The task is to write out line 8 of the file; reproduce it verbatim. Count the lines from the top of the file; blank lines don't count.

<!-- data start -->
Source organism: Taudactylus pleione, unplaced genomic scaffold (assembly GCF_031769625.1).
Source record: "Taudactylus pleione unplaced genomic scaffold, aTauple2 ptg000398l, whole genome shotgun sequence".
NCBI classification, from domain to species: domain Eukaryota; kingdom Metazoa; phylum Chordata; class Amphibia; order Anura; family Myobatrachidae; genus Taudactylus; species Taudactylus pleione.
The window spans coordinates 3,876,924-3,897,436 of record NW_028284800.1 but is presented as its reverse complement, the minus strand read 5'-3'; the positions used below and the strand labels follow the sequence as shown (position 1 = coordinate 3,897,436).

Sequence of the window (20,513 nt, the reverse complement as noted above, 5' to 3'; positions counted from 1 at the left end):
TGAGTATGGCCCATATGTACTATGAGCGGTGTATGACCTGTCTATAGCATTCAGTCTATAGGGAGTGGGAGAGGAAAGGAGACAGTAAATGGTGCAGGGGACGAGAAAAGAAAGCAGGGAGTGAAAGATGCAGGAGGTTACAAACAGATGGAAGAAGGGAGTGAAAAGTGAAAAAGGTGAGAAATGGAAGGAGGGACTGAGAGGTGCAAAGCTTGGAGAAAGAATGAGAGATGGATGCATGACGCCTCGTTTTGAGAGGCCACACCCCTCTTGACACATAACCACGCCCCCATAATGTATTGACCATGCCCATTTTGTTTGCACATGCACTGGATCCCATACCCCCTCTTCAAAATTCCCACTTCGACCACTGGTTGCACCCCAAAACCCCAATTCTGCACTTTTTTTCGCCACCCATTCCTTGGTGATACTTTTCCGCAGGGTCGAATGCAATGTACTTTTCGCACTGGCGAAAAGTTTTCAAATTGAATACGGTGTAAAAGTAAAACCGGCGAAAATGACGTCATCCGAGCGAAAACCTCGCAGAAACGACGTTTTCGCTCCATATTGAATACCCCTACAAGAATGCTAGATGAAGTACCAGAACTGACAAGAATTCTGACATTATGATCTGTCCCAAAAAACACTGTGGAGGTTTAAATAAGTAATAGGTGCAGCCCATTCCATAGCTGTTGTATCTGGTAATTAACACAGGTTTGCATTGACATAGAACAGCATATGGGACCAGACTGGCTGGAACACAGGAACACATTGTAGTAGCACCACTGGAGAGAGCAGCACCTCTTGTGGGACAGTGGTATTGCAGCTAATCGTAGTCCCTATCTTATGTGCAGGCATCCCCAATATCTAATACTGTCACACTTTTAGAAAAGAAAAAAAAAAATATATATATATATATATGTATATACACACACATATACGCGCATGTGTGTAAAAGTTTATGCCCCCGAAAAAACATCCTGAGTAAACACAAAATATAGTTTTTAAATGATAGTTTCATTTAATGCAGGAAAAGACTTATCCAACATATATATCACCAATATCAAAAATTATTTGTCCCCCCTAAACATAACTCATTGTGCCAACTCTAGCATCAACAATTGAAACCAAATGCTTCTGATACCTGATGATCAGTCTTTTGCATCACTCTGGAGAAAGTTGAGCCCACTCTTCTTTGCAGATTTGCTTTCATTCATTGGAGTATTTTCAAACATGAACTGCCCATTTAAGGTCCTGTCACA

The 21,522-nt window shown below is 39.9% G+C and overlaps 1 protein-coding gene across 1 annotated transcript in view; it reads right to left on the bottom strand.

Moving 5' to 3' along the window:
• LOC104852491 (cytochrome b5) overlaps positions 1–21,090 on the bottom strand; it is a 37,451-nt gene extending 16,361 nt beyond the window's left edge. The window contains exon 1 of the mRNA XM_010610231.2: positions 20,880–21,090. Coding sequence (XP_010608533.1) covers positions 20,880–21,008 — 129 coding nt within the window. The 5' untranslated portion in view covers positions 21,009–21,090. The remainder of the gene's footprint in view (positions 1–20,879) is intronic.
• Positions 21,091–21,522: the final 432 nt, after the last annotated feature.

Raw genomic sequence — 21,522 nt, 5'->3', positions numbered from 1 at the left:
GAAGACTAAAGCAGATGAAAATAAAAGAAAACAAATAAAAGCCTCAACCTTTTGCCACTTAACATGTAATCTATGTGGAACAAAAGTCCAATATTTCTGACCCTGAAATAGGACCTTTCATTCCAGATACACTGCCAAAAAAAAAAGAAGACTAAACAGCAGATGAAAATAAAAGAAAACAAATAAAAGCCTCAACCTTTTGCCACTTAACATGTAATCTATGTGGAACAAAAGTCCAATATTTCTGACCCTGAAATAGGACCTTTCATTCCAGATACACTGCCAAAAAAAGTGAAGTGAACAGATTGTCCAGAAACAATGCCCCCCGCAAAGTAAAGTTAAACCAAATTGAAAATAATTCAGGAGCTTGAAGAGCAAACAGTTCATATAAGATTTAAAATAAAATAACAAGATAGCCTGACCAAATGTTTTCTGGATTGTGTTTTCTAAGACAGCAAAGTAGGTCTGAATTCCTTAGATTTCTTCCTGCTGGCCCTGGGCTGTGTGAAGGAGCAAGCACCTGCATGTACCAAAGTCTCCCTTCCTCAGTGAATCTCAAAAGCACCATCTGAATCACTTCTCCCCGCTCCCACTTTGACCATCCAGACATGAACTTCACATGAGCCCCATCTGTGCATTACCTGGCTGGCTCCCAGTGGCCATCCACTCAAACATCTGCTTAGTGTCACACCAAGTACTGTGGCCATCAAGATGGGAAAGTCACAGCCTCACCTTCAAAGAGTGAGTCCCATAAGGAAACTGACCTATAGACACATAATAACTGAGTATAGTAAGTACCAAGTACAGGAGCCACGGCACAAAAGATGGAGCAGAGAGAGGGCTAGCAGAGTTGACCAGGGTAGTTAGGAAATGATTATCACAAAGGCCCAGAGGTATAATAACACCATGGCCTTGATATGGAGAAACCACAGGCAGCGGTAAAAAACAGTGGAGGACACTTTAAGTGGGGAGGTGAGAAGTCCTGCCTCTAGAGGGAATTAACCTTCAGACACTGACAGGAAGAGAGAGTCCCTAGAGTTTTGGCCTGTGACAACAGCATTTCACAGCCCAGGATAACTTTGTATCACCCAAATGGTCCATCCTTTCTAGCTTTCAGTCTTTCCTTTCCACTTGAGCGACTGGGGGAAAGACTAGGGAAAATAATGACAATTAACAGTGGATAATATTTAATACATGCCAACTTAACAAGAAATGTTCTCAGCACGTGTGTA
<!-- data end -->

Moving 5' to 3' along the window: